2. By it they are saved, if they hold fast to it (2)
B. HIGHLIGHTS OF THE GOSPEL (3-8)
1. Christ died for our sins according to the Scriptures (3)
2. He was buried and rose again the third day according to the
3. He was seen by many eyewitnesses (5-7)
4. He was seen by Paul himself, who by the grace of God was able
to preach the gospel (8-10)
5. Such was the gospel preached, and the Corinthians had believed
II. THE RESURRECTION: VERIFIED BY THE APOSTLE PAUL (12-34)
A. CONSEQUENCES IF THERE IS NO RESURRECTION (12-19)
1. Christ is not risen from the dead (12-13)
2. The apostles' preaching and the Corinthians' faith is vain
3. The apostles are false witnesses (15-16)
4. They are still in their sins (17)
5. Those who have died in Christ have perished (18)
6. Those who hope in Christ are the most pitiable of all men (19)
B. CHRIST'S RESURRECTION AND OUR RESURRECTION (20-28)
1. Christ is the "firstfruits" (20)
2. As in Adam all die, so in Christ all shall be made alive
3. A brief description as to when this will occur (23-28)
a. At the coming of Christ (23)
b. This will be the end, when Christ delivers the kingdom to
1) When He has put an end to all rule, authority and power
2) For Christ must reign till God has put all enemies under
His feet (25)
3) The last enemy being death itself (26)
4) When all is made subject to Christ, the Son will also be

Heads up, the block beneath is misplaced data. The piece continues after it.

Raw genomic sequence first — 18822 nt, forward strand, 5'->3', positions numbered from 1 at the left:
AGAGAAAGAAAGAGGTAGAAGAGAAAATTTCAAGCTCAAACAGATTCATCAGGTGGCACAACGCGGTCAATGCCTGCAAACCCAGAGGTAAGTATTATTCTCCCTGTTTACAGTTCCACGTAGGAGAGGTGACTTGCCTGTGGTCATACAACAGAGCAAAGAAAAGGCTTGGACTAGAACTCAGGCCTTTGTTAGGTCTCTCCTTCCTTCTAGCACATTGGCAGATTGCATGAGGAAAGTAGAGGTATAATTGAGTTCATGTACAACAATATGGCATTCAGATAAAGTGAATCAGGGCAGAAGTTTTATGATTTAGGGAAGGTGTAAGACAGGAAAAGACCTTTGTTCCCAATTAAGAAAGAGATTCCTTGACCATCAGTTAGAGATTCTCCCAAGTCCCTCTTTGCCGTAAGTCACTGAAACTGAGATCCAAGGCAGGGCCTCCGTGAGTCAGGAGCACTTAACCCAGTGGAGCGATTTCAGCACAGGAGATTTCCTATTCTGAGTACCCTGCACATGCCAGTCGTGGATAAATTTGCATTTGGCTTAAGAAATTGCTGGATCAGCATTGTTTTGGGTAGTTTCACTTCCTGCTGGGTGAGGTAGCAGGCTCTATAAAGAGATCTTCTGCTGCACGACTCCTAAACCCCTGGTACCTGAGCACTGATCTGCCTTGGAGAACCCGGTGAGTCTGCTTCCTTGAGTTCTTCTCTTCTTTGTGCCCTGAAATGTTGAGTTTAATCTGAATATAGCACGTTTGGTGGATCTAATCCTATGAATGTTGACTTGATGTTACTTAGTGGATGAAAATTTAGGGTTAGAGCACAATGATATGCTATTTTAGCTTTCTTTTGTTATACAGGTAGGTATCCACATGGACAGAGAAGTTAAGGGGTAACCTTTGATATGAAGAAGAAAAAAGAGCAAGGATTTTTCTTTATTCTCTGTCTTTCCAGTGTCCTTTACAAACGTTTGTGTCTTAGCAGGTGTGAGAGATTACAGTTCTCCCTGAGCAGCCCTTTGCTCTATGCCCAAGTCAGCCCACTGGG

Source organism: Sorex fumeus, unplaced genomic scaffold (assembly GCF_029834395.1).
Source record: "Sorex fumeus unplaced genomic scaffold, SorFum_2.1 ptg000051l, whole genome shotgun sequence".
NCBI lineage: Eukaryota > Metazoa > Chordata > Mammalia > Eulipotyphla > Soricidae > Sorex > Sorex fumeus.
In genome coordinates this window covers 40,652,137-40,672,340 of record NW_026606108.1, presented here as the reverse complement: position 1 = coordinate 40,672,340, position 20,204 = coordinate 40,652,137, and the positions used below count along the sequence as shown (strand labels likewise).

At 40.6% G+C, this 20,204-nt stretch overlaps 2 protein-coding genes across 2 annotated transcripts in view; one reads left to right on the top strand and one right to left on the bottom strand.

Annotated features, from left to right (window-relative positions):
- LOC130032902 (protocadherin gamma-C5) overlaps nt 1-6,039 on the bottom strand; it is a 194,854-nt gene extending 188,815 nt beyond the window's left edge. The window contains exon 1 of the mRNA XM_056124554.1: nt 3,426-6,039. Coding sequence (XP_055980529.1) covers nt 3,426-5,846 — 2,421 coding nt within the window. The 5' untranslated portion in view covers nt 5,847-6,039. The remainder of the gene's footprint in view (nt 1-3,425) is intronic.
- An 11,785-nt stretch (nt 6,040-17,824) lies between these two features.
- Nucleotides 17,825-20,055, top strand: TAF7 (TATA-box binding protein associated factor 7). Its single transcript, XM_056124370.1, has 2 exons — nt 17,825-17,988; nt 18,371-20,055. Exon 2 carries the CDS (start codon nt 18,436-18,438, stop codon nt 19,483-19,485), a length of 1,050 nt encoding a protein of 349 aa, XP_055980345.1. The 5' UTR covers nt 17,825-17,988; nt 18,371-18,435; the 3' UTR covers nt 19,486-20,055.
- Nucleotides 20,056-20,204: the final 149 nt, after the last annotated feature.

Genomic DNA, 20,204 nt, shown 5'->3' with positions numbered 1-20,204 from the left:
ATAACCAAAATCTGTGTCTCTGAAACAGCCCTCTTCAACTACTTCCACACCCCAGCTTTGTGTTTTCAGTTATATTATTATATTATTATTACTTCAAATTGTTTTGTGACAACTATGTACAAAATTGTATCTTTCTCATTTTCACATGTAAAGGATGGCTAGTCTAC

subject to Him Who put all things under Him (27-28)
C. ADDITIONAL ARGUMENTS FOR THE RESURRECTION, WITH A WARNING
1. Why are some being baptized for the dead if there is no
2. Why do the apostles and others suffer harsh persecution if
there is no resurrection? (30-32)
3. Beware of evil influence and those who do not have the
knowledge of God (33-34)
III. THE RESURRECTION: DESCRIBED BY PAUL (35-58)
A. IN ANSWER TO THE QUESTION: "WITH WHAT BODY DO THEY COME?"
1. It will be different from the one sown, just as the plant is
different from the seed (35-38)
2. Illustrations of the different types of bodies in the physical
3. Thus the resurrected body will be different from the physical
body, though it is the same as the one sown (42-49)
a. The weak, dishonorable, corruptible body will be raised in
incorruption, glory and power (42-43)
b. The natural body, patterned after the first Adam, will be
raised a spiritual body patterned after the Last Adam
c. Those who have borne the image of the man of dust from the
earth, will one day bear the image of the Man of heaven
B. IN ANSWER TO THE QUESTION: "HOW ARE THE DEAD RAISED UP" (50-58)
1. Flesh and blood cannot inherit the
, nor does kingdomof God
corruption inherit incorruption (50)
2. The mystery of the resurrection as revealed by Paul (51-57)